By TANGELA JOHNSON
Imagine being awakened by a climbing death toll in your
country instead of your alarm clock.
Dec. 26, 2004, Amrith De Soysa, a 19-year-old, sophomore business and
entrepreneurship major, learned first hand that in an instant, life as you know
it can change forever. De Soysa said he was sleeping
when his mother awakened him with the news: an unforeseen, unpredictable
tsunami had hit the island of Sri Lanka, and the damage was serious.
“We were missed by a half-mile,” De Soysa
said of the attack to his beloved home. He and his family are from Colombo, Sri
Lanka’s capital, and they never expected to spend their holiday like this. But
it could have been worse. With a really calm and positive demeanor, De Soysa explains in spite of how bad it was,
it could have been worse.
“My parents wanted us to spend Christmas in a hotel where
80 percent of the people died,” De Soysa said. “My
brother and I fought them so we wouldn’t have to go.”
He feels such a tragedy is another part of his life in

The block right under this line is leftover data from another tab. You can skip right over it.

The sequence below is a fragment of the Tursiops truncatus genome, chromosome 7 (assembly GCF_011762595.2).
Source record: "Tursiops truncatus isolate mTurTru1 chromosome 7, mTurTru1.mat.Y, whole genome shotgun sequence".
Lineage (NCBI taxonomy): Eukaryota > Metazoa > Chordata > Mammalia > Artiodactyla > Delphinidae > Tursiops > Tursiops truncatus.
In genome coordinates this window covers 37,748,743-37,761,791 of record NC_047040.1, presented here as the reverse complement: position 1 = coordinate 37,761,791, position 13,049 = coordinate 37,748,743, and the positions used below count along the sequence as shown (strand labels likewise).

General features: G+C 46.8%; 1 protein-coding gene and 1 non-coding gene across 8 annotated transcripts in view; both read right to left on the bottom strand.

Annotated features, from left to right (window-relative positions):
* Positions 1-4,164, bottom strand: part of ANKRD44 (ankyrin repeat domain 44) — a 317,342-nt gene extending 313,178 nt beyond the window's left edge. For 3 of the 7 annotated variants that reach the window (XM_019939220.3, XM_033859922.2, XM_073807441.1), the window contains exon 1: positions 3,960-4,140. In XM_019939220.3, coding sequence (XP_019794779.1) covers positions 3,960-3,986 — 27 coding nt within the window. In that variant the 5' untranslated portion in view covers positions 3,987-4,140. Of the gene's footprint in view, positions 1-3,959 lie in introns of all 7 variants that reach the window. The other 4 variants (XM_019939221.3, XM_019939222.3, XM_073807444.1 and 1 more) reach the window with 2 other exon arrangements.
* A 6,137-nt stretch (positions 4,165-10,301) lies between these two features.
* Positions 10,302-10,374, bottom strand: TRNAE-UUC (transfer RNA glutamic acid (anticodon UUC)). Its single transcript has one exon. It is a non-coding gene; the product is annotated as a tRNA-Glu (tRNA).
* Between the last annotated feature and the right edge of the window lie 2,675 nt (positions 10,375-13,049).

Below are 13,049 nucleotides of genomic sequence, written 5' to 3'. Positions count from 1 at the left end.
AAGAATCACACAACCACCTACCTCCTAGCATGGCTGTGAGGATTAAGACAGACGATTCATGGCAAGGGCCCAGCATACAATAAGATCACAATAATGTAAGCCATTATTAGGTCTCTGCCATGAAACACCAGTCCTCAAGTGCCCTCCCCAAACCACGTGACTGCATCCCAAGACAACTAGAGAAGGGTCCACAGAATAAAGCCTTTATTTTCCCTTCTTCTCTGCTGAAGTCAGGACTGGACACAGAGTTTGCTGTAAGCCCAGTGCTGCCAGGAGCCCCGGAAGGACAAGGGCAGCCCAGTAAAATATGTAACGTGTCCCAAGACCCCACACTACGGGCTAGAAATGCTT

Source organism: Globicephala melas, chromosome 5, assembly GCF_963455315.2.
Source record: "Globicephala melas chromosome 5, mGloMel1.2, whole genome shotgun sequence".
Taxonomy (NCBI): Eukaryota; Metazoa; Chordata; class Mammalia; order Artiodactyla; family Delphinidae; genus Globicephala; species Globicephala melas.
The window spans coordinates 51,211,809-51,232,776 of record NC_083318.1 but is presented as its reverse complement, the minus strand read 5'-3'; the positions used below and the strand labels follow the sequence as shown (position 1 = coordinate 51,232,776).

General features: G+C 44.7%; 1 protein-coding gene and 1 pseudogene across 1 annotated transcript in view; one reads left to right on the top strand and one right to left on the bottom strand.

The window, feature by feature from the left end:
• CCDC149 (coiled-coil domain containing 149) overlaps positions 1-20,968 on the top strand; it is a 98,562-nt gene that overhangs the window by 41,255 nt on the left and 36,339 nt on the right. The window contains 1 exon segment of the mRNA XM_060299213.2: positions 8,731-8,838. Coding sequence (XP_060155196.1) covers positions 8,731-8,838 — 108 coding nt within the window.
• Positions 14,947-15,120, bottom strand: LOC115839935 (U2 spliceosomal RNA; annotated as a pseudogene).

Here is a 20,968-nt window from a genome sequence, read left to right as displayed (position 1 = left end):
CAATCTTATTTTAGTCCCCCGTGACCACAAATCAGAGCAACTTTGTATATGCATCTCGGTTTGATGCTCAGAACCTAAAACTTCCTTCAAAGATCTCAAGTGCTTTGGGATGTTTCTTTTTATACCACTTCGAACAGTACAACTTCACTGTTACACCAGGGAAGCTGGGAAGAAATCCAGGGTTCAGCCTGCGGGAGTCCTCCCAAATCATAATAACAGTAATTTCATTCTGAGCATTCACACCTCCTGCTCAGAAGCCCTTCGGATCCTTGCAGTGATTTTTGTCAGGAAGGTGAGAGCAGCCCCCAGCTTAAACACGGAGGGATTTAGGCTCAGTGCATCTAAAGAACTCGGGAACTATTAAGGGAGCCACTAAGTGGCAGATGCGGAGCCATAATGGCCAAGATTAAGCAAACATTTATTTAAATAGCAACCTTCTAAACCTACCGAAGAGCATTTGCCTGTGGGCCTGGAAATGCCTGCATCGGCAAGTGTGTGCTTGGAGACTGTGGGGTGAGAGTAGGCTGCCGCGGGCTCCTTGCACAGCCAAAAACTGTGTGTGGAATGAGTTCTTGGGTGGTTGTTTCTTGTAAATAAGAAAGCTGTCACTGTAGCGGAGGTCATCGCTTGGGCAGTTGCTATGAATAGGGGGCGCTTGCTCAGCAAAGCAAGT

Sri Lanka, since he has witnessed bombings from the civil war, a war this
island has endured for a quarter of a century. After the storm settled, De Soysa walked through villages and witnessed the piles of
dead bodies and orphaned children. A sight that may have shaken some, seems to have humbled De Soysa,
who is neither depressed nor bitter as he tells his story.
Though the horrors of that day still affect the
inhabitants of this island two years later, he feels that there is still no
place like home.
“I love going home, even though it is a really long
flight, and I will probably live there after I graduate and get a job,” De Soysa said.
De Soysa is certain, although
New Orleans is experiencing challenges in the wake of Hurricane Katrina, this
tragedy is very different.
“No one knew the tsunami was coming, and in a third world
country, there is no money,” De Soysa said.
The one thing that kept him in good spirits was the
volunteer work. He was hands-on in assisting those in need and he and his
family donated money to support the Red Cross. He does not wear a worried face
or a melancholy mood, but instead is thankful his family did not experience the
devastation that could have been. Also,
he does not fancy himself to be a survivor.
“The damage was unbelievable,” De Soysa
said. “All of the stagnant water has caused many diseases, and a lot of people
don’t have money for medicine. The seafood was ruined by the toxicity of the
water. It really makes me appreciate life. It shows me nothing in life is
Displaying an amazing poise as well as the wisdom of an
elder, this teenage sage simply describes his perspective of the entire
“It’s a natural disaster. You can’t control it; it’s